Black Flag shouted various anti-authoritarian messages via their lyrics. Fugazi often used their words to rally against corporate America. Dublin-based science aficionados BATS prefer to focus their attentions on fighting homeopathy and astrology.
Formed in Dublin in 2006, BATS fuse soaring melodies, throat-shredding vocals, hardcore punk, tinges of math rock, electronic undertones and science-based lyrics to create a furious energetic dance metal experience that just makes you want to move.
Debut album Red, Tooth & Claw, produced by Kurt Ballou of Converge (another of the bands many influences), was released by the now sadly defunct Richter Collective label to critical acclaim in 2009, including a spot in Rock Sound Magazines Top 75 albums of the year.
Gigs with These Arms Are Snakes, The Locust, Liars, And So I Watch You From Afar, Sebadoh, Chrome Hoof and Gang Gang Dance followed.
Second album The Sleep of Reason, this time produced by Chris Common of These Arms Are Snakes, was released in 2012 and showcased dark grooves, staccato guitars and a punk / prog hybrid cleverly displayed with a distinct elegance and clarity.
Lyrics again covered the broad spectrum of the importance of enlightened thinking, with topics ranging from stem cells to the environment ruin created by fuel pioneer Thomas Midgley Jr.
The Quietus called it the best alt-rock record to emerge from the Republic of Ireland since On the Turn by Kerbdog.
BATS are ferocious live; a five piece whose sound is big, loud and unrelenting. Theyre a band who would wake up even the heaviest sleeper straight into a moshing frenzy.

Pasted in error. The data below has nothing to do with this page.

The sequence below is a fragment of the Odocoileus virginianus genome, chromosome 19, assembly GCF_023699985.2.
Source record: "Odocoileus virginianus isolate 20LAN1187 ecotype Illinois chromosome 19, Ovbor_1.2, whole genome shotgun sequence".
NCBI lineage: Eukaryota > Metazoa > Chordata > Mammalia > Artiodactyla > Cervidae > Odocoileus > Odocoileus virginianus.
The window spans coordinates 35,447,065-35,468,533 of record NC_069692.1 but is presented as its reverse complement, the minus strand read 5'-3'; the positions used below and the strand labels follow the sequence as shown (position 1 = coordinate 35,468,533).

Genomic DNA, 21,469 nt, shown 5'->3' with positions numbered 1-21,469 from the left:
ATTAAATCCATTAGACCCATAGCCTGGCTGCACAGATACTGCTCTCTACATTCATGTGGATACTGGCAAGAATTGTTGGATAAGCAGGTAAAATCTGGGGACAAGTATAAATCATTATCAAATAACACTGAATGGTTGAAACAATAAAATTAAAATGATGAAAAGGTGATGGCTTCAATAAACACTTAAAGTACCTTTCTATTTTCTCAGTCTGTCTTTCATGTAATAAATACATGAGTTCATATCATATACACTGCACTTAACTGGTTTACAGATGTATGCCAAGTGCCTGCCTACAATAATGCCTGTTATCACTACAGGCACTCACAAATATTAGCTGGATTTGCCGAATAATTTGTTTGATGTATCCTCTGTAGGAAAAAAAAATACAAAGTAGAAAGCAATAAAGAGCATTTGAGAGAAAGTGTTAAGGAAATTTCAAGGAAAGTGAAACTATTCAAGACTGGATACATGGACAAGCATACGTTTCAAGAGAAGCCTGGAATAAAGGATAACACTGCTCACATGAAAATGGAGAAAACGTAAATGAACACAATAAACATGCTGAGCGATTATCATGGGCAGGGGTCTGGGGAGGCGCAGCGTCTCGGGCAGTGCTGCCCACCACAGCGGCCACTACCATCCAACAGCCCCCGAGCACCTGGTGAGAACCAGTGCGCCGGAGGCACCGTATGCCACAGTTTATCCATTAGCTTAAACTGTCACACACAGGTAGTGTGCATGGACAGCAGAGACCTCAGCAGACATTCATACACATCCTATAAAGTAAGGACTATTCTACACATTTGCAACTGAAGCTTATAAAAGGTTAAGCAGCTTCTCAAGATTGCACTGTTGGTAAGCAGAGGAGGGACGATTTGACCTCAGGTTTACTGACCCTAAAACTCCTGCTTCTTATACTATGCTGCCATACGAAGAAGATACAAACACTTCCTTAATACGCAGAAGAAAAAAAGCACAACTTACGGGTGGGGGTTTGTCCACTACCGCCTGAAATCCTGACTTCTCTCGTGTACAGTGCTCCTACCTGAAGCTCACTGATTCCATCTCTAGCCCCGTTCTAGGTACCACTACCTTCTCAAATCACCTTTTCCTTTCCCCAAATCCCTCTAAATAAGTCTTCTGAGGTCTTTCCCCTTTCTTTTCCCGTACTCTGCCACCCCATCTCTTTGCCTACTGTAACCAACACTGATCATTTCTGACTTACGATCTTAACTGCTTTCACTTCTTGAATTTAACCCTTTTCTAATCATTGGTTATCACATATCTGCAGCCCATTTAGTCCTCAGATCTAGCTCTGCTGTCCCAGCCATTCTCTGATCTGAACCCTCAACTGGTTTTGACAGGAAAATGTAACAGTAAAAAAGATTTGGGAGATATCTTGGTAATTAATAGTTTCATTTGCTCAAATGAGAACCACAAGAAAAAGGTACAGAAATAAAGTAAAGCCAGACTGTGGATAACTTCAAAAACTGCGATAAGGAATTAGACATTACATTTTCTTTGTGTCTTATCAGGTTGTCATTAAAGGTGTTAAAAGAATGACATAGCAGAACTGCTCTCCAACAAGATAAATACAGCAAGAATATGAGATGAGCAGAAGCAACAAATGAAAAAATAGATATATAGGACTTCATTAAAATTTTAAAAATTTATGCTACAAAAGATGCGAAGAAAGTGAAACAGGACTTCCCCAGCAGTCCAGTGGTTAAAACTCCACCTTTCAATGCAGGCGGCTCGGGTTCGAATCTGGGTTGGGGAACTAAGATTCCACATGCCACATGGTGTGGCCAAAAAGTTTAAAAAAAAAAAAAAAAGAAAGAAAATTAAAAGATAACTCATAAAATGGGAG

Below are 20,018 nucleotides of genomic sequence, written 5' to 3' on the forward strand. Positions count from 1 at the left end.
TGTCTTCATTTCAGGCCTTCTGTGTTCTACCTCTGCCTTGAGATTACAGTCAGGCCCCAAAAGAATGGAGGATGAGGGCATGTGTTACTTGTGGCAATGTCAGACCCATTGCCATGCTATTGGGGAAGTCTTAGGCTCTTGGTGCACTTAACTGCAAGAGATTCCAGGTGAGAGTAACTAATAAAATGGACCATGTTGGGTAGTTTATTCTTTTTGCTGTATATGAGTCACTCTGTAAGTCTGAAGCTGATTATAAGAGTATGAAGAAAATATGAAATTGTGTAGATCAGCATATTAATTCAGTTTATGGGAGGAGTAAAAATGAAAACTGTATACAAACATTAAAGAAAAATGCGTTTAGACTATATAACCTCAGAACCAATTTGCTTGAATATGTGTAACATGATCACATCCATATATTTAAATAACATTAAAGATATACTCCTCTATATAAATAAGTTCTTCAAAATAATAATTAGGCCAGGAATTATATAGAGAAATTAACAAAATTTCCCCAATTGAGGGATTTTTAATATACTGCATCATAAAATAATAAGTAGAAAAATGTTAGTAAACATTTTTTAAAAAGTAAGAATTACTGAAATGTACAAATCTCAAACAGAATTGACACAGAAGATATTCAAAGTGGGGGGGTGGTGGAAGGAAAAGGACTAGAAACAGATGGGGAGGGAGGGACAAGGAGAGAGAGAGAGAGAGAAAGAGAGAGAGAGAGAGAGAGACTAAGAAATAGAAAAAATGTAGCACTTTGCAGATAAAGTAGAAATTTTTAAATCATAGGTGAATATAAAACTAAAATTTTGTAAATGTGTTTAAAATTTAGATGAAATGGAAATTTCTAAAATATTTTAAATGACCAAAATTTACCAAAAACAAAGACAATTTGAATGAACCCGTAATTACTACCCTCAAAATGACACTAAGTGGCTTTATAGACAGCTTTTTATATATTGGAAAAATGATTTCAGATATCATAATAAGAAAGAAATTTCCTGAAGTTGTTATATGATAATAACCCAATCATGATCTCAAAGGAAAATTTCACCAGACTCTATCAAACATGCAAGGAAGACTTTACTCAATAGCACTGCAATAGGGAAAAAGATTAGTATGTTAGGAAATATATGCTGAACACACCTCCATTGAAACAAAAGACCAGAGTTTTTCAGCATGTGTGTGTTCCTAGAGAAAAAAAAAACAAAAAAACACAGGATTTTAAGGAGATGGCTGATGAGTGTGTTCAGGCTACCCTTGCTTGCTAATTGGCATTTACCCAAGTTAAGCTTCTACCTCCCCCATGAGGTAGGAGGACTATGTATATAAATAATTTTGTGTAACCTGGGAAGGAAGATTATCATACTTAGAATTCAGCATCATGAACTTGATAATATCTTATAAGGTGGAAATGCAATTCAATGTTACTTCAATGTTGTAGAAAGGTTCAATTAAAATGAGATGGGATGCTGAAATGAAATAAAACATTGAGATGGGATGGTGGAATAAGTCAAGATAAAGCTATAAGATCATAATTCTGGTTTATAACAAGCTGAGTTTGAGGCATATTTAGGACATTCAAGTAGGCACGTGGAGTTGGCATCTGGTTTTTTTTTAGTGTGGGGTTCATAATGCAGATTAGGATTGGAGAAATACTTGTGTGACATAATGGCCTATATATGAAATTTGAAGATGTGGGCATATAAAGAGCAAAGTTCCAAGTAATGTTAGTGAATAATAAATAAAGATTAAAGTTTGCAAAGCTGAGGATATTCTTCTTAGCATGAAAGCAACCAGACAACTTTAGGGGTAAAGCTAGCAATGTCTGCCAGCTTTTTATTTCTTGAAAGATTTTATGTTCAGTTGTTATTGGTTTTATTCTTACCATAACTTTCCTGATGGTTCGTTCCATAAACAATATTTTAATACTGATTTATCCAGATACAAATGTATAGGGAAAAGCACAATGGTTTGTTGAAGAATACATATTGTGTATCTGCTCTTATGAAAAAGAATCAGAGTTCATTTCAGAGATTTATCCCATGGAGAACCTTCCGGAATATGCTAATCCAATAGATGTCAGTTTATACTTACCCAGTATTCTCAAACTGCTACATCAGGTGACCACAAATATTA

BATS carry themselves with an elegance, an obvious swing and sophistication which zaps the idea that they're some kind of gimmicky dance-rock act. They actually have something to say, and do so with aplomb, hammer-ons and a dose of cowbell to boot. The big ideas might be too much for some, but for thrash, imagination, groove and invention, BATS never drop a beat.
~ The Quietus on The Sleep of Reason.
They often manage to have four or five distinct parts yet never jar or regress. Take closer 'Terrible Lizards'. It's essentially three different songs being played at once; one crunching bass loop repeated over and over is the spine, a middle lighter chorus intersects and weaves amongst it and they also cram in a huge singalong call to action for fun too. The end result miraculously feels so fluid, seamlessly at one with the vocals and danceable you barely notice.
~ Drowned in Sound on The Sleep of Reason.
Layered, dynamic, entirely thorough and well-defined, The Sleep of Reason is a record that unfortunately might go unheard by some ears, when it should be fully appreciated as a triumph; a grand expansion of singularity to a fully formed music masterpiece.
~ Musical Mathematics on The Sleep of Reason.
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